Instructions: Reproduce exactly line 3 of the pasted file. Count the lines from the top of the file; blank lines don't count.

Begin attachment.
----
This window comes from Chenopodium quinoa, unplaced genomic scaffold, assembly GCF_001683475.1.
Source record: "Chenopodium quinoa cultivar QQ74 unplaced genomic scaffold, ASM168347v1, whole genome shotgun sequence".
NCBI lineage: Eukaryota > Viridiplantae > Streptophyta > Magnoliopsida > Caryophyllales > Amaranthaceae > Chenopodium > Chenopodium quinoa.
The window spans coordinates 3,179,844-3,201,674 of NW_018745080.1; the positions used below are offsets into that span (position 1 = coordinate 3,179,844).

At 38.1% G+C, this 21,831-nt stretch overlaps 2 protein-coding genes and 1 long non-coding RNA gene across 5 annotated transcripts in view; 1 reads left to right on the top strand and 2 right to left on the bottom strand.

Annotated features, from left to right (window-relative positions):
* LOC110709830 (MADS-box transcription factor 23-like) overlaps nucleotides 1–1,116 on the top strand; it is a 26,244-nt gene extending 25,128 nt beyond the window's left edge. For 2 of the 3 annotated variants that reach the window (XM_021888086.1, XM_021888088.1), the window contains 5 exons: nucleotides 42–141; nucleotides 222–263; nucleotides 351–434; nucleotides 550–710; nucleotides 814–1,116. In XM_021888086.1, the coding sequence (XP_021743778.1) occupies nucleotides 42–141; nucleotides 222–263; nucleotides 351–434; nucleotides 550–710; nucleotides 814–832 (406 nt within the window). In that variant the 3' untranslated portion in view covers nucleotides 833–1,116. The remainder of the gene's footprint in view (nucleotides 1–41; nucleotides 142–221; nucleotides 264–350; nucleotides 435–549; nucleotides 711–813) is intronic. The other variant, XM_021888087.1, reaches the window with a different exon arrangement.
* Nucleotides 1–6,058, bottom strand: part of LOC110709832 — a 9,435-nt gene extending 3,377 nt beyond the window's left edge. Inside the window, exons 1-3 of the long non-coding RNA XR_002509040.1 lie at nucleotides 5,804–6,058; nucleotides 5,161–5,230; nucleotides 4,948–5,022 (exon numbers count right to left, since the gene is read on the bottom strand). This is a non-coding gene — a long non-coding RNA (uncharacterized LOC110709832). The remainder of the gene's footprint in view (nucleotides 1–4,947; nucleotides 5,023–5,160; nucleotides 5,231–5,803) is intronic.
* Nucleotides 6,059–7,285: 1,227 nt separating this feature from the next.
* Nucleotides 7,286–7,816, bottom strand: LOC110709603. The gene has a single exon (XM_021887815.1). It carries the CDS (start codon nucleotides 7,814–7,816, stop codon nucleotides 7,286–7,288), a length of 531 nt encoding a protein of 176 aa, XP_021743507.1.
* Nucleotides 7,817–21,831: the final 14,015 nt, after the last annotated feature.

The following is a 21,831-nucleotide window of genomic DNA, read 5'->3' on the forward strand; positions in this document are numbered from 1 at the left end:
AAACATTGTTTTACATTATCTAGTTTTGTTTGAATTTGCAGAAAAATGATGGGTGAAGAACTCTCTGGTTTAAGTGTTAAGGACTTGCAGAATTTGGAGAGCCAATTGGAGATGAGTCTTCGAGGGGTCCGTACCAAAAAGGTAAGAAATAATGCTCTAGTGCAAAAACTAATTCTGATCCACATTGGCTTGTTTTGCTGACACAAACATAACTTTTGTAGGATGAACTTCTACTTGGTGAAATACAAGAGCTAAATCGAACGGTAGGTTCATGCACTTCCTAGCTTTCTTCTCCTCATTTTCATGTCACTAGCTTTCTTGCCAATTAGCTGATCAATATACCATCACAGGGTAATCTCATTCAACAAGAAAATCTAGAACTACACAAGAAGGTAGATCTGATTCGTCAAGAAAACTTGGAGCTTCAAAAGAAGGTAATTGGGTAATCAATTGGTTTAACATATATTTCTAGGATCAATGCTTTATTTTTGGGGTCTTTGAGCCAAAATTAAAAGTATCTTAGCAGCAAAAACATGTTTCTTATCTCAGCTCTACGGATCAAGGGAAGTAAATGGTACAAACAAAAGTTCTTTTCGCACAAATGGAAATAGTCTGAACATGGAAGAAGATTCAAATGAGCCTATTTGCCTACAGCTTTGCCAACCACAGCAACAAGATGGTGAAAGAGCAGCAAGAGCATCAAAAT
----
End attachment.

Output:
NCBI lineage: Eukaryota > Viridiplantae > Streptophyta > Magnoliopsida > Caryophyllales > Amaranthaceae > Chenopodium > Chenopodium quinoa.